Gather round friends!
Let me tell you a story.
When we were sixteen, my doubles partner Kristy and I were invited to compete at that year’s Boston Open which was being held at MIT.
Important background information: I used to play competitive junior national badminton. YES I AM AWARE OF HOW NERDY THAT IS SOUNDS – YOU DON’T NEED REMIND ME.
This invitation was very, very exciting news for us.
One, the tournament was taking place on the cusp of Spring Break, so our attendance was basically guaranteeing us an extra long vacation from school, plus the opportunity to spend said extra days IN BOSTON BLOODY MASCHECHUSETTES.
(OMG! I JUST SPELLED MASCHECHUSETTES CORRECTLY ON MY FIRST TRY!)
Ed. update: Okay, obviously I didn’t spell it correctly. But why the fresh hell did it not come up on my spell check? What weird Canadian word of ours is MASCHECHUSETTES!?
Two, we were just at the point where our parents were letting us go to away tournaments by ourselves, and we couldn’t think of anything more fun than bopping about Harvard in between our matches SANS CHAPERONES.
And third, as highly competitive athletes, we wanted to bring our special brand of Canadian kick-ass States-side and see just what kind of damage we could bring to old’ Beantown.
I honestly cannot describe to you how excited I was when our parents gave us the okay to go.
And when I say that the trip was totally bonkers, that, my friends, is no lie.
1.) Flying to Boston on the redeye Wednesday night, deliriously tired, I turned to Kristy and said, “Look how close the moon is!”
She just stared at me, before responding, “WHAT ARE YOU TALKING ABOUT THAT IS THE WING LIGHT.”
Good times! Also, this trip took place pre-9/11 so we actually got to go visit the cockpit and chat with the pilots. Can you believe it?
2.) When we arrived in Boston we were picked up by our homestay family, only to quickly learn that we wouldn’t actually be staying in the city proper, but a suburb located approximately forty-five minutes (to an hour) outside of the downtown core.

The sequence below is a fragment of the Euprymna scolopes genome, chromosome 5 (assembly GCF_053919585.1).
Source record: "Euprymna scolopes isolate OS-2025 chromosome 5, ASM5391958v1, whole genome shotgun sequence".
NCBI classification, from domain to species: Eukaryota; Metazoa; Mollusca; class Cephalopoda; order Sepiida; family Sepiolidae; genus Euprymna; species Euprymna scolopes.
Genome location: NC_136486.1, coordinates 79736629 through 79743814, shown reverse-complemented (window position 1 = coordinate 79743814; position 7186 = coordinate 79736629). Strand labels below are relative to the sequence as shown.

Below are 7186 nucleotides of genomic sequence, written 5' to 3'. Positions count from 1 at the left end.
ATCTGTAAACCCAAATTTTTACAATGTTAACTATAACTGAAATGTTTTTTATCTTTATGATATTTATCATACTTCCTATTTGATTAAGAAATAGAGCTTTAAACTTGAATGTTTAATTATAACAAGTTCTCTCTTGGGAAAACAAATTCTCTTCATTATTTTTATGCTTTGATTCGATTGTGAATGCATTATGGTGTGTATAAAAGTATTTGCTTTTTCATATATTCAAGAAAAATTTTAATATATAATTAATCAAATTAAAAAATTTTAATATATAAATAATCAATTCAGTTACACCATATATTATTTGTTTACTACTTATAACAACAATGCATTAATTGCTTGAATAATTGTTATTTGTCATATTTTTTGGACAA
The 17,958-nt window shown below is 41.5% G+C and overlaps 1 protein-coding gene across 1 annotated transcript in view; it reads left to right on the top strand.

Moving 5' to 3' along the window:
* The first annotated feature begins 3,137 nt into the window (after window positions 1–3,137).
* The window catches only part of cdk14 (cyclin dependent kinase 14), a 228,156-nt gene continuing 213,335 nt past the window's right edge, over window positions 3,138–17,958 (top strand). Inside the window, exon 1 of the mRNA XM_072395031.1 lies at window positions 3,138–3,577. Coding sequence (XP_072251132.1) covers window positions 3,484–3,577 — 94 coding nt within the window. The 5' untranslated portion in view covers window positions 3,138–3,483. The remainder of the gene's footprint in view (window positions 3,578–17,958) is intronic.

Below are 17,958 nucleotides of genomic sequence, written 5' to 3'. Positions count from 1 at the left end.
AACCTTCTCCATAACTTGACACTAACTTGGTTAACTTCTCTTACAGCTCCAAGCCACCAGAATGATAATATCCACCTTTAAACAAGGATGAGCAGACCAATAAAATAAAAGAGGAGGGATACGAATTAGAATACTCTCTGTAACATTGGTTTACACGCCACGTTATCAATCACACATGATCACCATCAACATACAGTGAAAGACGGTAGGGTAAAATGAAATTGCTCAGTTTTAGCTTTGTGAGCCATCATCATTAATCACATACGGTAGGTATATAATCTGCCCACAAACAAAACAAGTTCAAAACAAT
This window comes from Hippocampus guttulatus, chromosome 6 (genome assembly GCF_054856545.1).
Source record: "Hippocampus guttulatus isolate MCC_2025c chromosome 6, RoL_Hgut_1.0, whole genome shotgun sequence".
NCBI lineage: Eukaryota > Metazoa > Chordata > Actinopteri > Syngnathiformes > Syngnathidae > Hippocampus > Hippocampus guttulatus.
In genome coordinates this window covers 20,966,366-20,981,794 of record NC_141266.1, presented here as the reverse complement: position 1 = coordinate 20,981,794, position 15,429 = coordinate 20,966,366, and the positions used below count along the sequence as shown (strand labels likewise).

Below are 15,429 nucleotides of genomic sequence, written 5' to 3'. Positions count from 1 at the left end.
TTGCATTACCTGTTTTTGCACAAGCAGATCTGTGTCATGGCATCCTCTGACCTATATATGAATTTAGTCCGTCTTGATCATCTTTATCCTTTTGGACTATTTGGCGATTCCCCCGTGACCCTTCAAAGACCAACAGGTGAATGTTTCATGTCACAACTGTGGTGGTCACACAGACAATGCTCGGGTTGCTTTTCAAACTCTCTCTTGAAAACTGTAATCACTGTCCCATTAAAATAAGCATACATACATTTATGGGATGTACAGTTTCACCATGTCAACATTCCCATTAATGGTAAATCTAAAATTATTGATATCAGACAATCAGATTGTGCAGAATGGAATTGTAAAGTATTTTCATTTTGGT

This was a surprise to us.
3.) Normally homestay families provide meals (usually breakfast and dinner) for the entirety of the athletes’ stay. We were gifted a bag filled with a dozen frozen bagels and a giant fruit salad from Whole Foods.
I ate quite a bit of dried cereal bought from 7/11 over the length of the weekend.
And by cereal I mean penny candy.
4.) Upon arrival at the house we were told that we would actually be driving ourselves to the tournament. Our billets had recently won a car in a fundraiser raffle, and we were to use this car to transport ourselves to Boston and back. We liked to refer to it as the cardboard car.
We had two pages worth of directions, one “new” drivers license (Kristy) and one “learners” license (me) between the two of us.
Driving in that first morning was harrowing and a half.
Oh, hello giant semi-truck encroaching in our space in this turnpike!
5.) I forgot all my shorts at home and had to play the entire weekend in the spandex shorts I would normally wear under my regular shorts to keep my muscles warm between games. Because of this some guy wearing a “YALE” t-shirt sat at the back of every court on which I played, watching my every move.
To this day I just refer to him as the YALE CREEPER.
6.) One afternoon we went to a coffee shop at MIT and the flirty barista gave us a GIANT plastic bag filled with six years of Canadian coinage.
7.) I beat an ex-junior national champion in my quarter final singles game and she threw one of the most impressive post-game tantrums I have ever witnessed. Broken racquets and everything.
8.) On our last night at our homestay, their son Don asked Kristy if she wanted to go down to the river and watch the moon with him. She politely declined.
9.) I started reading Catcher in the Rye while in Boston and finished it on the plane ride home. This EXPLODED my brain and as such, I spent the next three months pretending to be Holden Caulfield anytime I wrote ANYTHING.
10.) I made it to the semi-finals in singles, and we also made the semis in doubles. All the rest of our time was spent shopping (I bought a number of sundresses and peasant shirts – remember them? – at Target), walking around the campus, laughing at everything possible, and just generally being the silly, sixteen year old girls that we were.
Twelve years later I remember this trip like it was yesterday. We still laugh about it anytime we get together, and goodness knows the myth of the cardboard car will live on and on for the remainder of my days.
I would also love to return to Boston.
But this time, I’ll stay right in the heart of the city.
In a hotel, with a view of the moon.